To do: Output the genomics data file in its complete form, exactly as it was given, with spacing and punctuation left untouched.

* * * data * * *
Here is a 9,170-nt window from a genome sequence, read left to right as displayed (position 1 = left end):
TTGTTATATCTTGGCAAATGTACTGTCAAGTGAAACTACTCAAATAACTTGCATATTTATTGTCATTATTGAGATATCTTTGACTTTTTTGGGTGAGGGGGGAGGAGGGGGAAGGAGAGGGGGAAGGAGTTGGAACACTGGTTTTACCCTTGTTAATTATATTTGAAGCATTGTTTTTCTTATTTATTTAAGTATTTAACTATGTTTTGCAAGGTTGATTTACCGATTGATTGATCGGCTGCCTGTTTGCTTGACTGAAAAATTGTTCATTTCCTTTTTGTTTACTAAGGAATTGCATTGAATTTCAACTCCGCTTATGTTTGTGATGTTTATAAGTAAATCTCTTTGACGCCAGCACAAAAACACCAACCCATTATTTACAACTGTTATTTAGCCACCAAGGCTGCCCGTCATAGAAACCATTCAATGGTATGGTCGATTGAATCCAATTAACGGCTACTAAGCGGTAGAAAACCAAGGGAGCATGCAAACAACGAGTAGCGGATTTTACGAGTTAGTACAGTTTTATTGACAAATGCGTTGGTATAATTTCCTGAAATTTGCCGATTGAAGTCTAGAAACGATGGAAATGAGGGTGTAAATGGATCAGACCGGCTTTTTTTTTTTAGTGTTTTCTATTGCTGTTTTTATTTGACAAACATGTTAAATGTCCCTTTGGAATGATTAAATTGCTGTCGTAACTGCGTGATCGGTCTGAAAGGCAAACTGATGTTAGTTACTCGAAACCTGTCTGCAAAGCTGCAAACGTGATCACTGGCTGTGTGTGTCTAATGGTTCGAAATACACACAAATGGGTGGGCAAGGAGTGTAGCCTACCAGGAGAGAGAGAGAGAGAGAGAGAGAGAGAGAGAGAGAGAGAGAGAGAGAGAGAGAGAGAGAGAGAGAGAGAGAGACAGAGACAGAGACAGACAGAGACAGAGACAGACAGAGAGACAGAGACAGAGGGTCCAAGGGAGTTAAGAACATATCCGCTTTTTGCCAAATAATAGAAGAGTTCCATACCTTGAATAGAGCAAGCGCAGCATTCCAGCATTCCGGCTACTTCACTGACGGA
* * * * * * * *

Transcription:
Here is a 9,170-nt window from a genome sequence, read left to right as displayed (position 1 = left end):
TTGTTATATCTTGGCAAATGTACTGTCAAGTGAAACTACTCAAATAACTTGCATATTTATTGTCATTATTGAGATATCTTTGACTTTTTTGGGTGAGGGGGGAGGAGGGGGAAGGAGAGGGGGAAGGAGTTGGAACACTGGTTTTACCCTTGTTAATTATATTTGAAGCATTGTTTTTCTTATTTATTTAAGTATTTAACTATGTTTTGCAAGGTTGATTTACCGATTGATTGATCGGCTGCCTGTTTGCTTGACTGAAAAATTGTTCATTTCCTTTTTGTTTACTAAGGAATTGCATTGAATTTCAACTCCGCTTATGTTTGTGATGTTTATAAGTAAATCTCTTTGACGCCAGCACAAAAACACCAACCCATTATTTACAACTGTTATTTAGCCACCAAGGCTGCCCGTCATAGAAACCATTCAATGGTATGGTCGATTGAATCCAATTAACGGCTACTAAGCGGTAGAAAACCAAGGGAGCATGCAAACAACGAGTAGCGGATTTTACGAGTTAGTACAGTTTTATTGACAAATGCGTTGGTATAATTTCCTGAAATTTGCCGATTGAAGTCTAGAAACGATGGAAATGAGGGTGTAAATGGATCAGACCGGCTTTTTTTTTTTAGTGTTTTCTATTGCTGTTTTTATTTGACAAACATGTTAAATGTCCCTTTGGAATGATTAAATTGCTGTCGTAACTGCGTGATCGGTCTGAAAGGCAAACTGATGTTAGTTACTCGAAACCTGTCTGCAAAGCTGCAAACGTGATCACTGGCTGTGTGTGTCTAATGGTTCGAAATACACACAAATGGGTGGGCAAGGAGTGTAGCCTACCAGGAGAGAGAGAGAGAGAGAGAGAGAGAGAGAGAGAGAGAGAGAGAGAGAGAGAGAGAGAGAGAGAGAGAGAGAGACAGAGACAGAGACAGACAGAGACAGAGACAGACAGAGAGACAGAGACAGAGGGTCCAAGGGAGTTAAGAACATATCCGCTTTTTGCCAAATAATAGAAGAGTTCCATACCTTGAATAGAGCAAGCGCAGCATTCCAGCATTCCGGCTACTTCACTGACGGA